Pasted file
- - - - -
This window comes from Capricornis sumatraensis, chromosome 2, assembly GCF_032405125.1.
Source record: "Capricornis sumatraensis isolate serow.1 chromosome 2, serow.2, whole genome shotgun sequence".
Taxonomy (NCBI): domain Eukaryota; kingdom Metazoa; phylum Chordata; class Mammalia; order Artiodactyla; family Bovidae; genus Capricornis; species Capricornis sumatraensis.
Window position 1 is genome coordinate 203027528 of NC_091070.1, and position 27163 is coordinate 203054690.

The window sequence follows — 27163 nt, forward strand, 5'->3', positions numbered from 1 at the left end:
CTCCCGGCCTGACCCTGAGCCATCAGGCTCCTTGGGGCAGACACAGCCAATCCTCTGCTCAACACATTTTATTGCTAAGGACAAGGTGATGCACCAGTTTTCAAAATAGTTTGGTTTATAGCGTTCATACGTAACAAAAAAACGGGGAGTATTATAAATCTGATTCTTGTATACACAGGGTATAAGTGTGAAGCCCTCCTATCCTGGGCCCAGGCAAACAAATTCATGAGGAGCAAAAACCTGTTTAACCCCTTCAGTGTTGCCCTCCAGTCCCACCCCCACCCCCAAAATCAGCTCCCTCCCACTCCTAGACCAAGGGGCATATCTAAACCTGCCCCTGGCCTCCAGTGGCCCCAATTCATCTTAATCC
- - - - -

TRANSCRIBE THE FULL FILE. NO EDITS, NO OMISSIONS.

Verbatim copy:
This window comes from Capricornis sumatraensis, chromosome 2, assembly GCF_032405125.1.
Source record: "Capricornis sumatraensis isolate serow.1 chromosome 2, serow.2, whole genome shotgun sequence".
Taxonomy (NCBI): domain Eukaryota; kingdom Metazoa; phylum Chordata; class Mammalia; order Artiodactyla; family Bovidae; genus Capricornis; species Capricornis sumatraensis.
Window position 1 is genome coordinate 203027528 of NC_091070.1, and position 27163 is coordinate 203054690.

The window sequence follows — 27163 nt, forward strand, 5'->3', positions numbered from 1 at the left end:
CTCCCGGCCTGACCCTGAGCCATCAGGCTCCTTGGGGCAGACACAGCCAATCCTCTGCTCAACACATTTTATTGCTAAGGACAAGGTGATGCACCAGTTTTCAAAATAGTTTGGTTTATAGCGTTCATACGTAACAAAAAAACGGGGAGTATTATAAATCTGATTCTTGTATACACAGGGTATAAGTGTGAAGCCCTCCTATCCTGGGCCCAGGCAAACAAATTCATGAGGAGCAAAAACCTGTTTAACCCCTTCAGTGTTGCCCTCCAGTCCCACCCCCACCCCCAAAATCAGCTCCCTCCCACTCCTAGACCAAGGGGCATATCTAAACCTGCCCCTGGCCTCCAGTGGCCCCAATTCATCTTAATCC